- William "Rusty" Gaffney, M.D., PinotFile, September 2016
Sometimes disasters have a happy ending. Such is this wine, one of the GREATEST LATE-HARVEST WINES ever created in the Pacific Northwest: the 2013 Amalie Robert Estate Botrytis Chardonnay.
In 2013, everything was hunky dory in Oregon vineyards. The beautiful vintage was right on schedule until the massive remnants of Typhoon Pabuk dumped 9 inches of rain on western Oregon over four September days. After that sogfest, the weather dried out and Amalie Robert winemaker Ernie Pink, a bit dejected, walked his vineyards, discovering that the Noble Rot, Botrytis cinerea, had infected his Chardonnay.
He and his wife, Dena Drews, managed to salvage a mere 70 buckets of shriveled and affected grapes in late October. It took them 3 days of hand picking the good mold from the bad --berry by berry-- to get the juice for this extraordinary wine. The nectar measured 44% sugar, and the wine fermented to 10% alcohol. The resulting wine is easily mistaken for a top-tier French Sauternes.
This honeyed gift is a fantastic achievement and probably a once-in-a-lifetime wine. Or so they hope! And, it is, to the best of my knowledge, the first late-harvest botrytis Chardonnay ever produced in Oregon. If anyone knows differently, Dena, Ernie, and I would sure love to know.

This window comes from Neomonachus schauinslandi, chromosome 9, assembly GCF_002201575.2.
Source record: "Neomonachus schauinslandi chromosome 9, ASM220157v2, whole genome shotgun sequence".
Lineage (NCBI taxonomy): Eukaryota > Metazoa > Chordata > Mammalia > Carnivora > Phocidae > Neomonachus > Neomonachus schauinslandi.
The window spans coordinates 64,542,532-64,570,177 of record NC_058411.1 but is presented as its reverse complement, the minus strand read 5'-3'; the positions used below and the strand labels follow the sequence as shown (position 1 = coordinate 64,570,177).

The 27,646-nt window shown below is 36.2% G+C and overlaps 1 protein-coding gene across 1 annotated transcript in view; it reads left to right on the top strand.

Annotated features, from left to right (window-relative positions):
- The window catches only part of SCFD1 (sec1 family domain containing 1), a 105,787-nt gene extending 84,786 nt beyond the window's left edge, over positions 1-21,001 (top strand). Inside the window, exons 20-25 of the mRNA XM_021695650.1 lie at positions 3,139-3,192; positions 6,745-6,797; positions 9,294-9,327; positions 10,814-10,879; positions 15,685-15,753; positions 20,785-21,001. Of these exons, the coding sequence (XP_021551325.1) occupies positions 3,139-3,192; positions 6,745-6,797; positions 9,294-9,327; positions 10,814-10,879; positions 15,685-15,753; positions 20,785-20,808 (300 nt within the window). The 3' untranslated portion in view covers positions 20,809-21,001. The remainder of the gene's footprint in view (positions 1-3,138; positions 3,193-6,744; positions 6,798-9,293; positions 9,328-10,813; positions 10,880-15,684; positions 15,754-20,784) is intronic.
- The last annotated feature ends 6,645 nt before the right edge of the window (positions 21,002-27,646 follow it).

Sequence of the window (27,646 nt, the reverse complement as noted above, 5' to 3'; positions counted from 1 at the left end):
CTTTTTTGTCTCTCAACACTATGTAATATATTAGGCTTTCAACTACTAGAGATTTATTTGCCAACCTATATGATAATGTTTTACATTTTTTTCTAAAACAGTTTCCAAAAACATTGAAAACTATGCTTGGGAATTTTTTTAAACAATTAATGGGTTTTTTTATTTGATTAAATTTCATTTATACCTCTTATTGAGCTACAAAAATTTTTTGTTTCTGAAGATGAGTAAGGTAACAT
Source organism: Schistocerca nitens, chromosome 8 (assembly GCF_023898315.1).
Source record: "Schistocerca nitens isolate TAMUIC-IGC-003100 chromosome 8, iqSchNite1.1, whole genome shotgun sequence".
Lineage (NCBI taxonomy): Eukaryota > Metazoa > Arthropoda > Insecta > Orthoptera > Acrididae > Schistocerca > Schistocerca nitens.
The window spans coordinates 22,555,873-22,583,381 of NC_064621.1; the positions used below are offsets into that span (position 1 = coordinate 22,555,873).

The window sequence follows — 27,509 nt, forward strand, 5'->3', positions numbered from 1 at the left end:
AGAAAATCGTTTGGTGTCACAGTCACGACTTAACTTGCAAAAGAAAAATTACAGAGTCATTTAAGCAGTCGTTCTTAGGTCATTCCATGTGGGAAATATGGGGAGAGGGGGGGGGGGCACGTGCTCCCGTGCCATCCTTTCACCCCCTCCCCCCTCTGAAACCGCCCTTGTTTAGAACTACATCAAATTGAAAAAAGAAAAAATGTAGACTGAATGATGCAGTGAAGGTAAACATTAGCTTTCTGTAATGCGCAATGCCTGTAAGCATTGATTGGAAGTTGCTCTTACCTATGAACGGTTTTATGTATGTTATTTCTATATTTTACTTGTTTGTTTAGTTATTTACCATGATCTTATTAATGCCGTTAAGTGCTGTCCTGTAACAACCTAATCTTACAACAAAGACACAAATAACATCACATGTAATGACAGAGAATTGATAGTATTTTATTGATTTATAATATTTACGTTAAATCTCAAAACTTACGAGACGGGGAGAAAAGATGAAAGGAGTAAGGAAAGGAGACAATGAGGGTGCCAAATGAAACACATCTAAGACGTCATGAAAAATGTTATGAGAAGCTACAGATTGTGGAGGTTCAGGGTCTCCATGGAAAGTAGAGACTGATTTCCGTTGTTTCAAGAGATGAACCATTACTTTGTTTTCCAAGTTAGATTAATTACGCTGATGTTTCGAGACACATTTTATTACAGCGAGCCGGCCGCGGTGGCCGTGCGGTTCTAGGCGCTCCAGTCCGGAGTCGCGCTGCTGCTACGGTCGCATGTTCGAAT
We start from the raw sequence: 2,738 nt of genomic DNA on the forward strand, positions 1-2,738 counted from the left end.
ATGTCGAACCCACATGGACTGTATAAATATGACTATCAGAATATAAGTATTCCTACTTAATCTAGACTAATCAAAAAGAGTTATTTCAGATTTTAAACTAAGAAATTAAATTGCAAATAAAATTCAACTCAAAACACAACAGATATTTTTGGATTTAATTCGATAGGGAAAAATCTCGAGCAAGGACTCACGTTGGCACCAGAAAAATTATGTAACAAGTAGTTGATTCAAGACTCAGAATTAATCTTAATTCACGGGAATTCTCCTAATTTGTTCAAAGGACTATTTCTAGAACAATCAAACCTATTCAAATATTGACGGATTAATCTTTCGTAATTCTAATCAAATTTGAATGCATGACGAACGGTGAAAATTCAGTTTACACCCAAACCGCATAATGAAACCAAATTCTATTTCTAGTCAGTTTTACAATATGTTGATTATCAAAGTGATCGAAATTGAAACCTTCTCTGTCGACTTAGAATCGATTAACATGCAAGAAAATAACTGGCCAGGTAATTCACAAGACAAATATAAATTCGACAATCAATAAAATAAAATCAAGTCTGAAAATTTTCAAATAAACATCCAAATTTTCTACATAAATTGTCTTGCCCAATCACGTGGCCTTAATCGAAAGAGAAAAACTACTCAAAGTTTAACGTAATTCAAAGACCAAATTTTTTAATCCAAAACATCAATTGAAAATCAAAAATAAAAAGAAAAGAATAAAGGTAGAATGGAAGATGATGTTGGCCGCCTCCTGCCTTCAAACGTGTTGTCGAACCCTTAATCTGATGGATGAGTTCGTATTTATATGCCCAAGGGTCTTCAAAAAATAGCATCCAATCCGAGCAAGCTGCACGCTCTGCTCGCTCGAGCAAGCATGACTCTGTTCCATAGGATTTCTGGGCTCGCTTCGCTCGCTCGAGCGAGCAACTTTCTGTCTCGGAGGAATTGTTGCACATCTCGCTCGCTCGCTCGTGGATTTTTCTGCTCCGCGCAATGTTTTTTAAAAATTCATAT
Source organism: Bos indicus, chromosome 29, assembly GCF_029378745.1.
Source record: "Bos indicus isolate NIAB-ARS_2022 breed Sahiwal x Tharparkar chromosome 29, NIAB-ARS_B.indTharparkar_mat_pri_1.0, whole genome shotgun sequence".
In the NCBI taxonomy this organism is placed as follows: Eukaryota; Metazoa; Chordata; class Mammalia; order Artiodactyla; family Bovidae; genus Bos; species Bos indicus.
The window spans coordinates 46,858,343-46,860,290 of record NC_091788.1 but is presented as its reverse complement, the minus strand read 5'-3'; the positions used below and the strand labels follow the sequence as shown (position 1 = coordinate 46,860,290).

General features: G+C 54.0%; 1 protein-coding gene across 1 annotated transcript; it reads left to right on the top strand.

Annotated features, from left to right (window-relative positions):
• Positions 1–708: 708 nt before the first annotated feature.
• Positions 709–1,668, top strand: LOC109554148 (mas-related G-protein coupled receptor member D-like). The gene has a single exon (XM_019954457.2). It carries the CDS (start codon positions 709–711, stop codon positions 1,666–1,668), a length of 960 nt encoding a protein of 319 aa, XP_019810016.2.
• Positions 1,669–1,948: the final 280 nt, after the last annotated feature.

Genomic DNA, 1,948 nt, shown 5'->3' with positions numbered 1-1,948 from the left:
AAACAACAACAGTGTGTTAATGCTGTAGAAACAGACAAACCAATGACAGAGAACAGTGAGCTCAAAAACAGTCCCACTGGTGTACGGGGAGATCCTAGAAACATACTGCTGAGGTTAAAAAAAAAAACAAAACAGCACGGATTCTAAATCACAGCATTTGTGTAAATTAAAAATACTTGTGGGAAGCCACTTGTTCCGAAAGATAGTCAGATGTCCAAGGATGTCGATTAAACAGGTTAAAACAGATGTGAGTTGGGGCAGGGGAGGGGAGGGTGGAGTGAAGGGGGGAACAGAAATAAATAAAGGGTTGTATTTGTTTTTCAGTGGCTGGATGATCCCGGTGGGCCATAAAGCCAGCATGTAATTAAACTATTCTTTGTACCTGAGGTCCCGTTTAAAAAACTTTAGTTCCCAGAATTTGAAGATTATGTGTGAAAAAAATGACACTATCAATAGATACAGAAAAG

- Ron Zimmerman, February 2015 - The Herbfarm, AAA 5-Diamond, Seattle, WA
The 2013 Pabuk’s Gift is the result of the namesake typhoon after it wiped out the Chardonnay vines. There were 70 buckets of berries that were pressed over a day, then fermented up to 10.2% alcohol and stopped with dry ice. The bouquet is clean and pure with clear honey, quince jus, marmalade and just a touch of wax resin. The palate is medium-bodied with racy acidity cutting through the mellifluous honeyed fruit and it works because it is not overpowering or cloying on the finish, but glides across the mouth. Perhaps it should be renamed Pabuk’s silver lining?
- The Wine Advocate, March 2015 - 91 points
Pabuk's Gift Late Harvest Botrytized Chardonnay
A “Once in a Lifetime” Wine
Pabuk’s Gift is our Late Harvest Botrytized Chardonnay, a gift from Typhoon Pabuk. This wine was made from individually hand sorted Chardonnay grapes naturally conquered by Botrytis in the same manner as a German Trockenbeerenauslese (dried berries selection.) Production is 52 cases (375 ml.)
At the end of September just as the Willamette Valley was getting set to harvest, an unprecedented rain event from Typhoon Pabuk dropped over 9 inches of the Pacific Ocean on us in 4 days. This radically changed the harvest plan and in ways we could not have foreseen.
After we had wrapped up the Pinot Noir harvest, Ernie took a walk to revisit the carnage in that ill-fated Chardonnay block 24. Yeah, they were brown, and yeah, they were shriveling on the vine, but they were sweet and surprisingly, they did NOT taste like mold. Well now, what the Botryotinia Fuckeliana do we have here?